The far-right Sweden Democrats are gaining traction ahead of the September 2018 elections in Sweden, as an increase in hate crimes has paralleled an increase in xenophobic rhetoric and politics. Sweden has accepted refugees and immigrants for several decades – a trajectory similar to what the United States is experiencing. Given an increasingly recognized “Trump effect” internationally, from New Zealand to the United Kingdom, other societies’ lessons learned are particularly salient today. This paper uses Iranian migrants, the second largest non-European migrant community in Sweden, as a case study of immigration and integration practices for the USA. As both liberal, multicultural countries with histories of immigration and similar political climates, this paper contends that Sweden provides a model of bilateral integration, so that xenophobia does not trump a humanitarian commitment.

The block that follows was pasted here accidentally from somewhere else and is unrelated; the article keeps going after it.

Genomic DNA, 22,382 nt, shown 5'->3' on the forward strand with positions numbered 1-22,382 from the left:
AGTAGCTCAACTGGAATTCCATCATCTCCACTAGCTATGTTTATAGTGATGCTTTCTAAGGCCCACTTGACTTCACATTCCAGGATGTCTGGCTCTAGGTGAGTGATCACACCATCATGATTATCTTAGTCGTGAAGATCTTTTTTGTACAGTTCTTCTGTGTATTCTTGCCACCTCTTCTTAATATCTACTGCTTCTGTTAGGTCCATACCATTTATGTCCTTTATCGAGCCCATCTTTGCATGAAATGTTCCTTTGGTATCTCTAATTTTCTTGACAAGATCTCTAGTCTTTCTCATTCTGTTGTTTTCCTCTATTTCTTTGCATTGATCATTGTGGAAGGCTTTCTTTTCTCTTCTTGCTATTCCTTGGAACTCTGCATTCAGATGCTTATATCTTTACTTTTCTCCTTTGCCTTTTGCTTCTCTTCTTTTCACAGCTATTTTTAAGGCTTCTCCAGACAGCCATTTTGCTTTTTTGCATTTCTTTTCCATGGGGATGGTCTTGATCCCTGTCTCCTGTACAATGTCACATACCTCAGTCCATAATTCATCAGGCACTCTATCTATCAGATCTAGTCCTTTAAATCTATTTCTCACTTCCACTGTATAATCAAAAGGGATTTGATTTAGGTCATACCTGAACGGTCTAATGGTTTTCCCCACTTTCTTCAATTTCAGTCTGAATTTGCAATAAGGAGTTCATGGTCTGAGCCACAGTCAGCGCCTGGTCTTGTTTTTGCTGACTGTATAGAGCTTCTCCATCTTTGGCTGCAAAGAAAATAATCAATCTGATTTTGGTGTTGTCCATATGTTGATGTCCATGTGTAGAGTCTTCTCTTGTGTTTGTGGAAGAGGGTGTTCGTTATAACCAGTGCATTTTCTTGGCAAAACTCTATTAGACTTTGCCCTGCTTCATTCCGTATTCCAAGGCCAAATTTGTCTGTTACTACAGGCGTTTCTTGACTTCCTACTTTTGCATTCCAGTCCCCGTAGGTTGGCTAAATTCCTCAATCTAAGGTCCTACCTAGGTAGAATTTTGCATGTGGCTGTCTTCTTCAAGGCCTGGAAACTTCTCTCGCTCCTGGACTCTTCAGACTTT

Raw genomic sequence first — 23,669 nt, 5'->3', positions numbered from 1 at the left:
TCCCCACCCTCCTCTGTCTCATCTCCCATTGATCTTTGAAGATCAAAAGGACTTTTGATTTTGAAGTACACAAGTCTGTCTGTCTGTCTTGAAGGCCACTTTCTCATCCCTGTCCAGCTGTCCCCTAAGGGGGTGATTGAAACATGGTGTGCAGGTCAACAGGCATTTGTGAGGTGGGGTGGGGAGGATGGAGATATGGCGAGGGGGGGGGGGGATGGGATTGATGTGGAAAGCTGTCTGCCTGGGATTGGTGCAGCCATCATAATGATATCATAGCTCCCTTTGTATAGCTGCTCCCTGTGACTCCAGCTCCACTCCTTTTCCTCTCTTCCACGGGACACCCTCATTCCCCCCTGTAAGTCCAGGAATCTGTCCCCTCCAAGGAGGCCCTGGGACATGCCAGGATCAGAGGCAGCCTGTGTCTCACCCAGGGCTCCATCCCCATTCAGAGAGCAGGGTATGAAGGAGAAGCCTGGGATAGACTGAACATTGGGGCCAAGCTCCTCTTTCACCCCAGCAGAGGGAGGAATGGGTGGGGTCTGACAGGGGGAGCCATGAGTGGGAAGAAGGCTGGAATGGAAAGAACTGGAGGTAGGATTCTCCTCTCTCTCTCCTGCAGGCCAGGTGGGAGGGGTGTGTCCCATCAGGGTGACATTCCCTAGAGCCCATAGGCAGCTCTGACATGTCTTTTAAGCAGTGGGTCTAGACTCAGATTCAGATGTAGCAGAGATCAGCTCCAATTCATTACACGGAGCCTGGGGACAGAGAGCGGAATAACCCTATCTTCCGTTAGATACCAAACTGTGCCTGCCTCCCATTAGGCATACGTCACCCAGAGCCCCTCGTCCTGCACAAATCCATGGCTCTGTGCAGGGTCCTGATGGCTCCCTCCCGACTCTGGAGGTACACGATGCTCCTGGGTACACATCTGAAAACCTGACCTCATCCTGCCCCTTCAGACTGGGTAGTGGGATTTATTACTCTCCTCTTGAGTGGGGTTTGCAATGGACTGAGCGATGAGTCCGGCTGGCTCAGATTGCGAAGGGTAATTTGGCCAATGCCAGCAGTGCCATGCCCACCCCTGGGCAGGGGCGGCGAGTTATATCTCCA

The paper offers a self-designed set of markers of integration by which to evaluate migrants’ degree of integration, including employment and education. Twenty-nine semi-structured interviews, coupled with quantitative data, media, and academic literature, were used to inform an evaluation of integration and current practices. Structural racism is manifest in Sweden’s economic integration through employment and housing. This research presents an opportunity for the USA, among other liberal nations, to learn from other societies facing similar challenges but utilizing different approaches.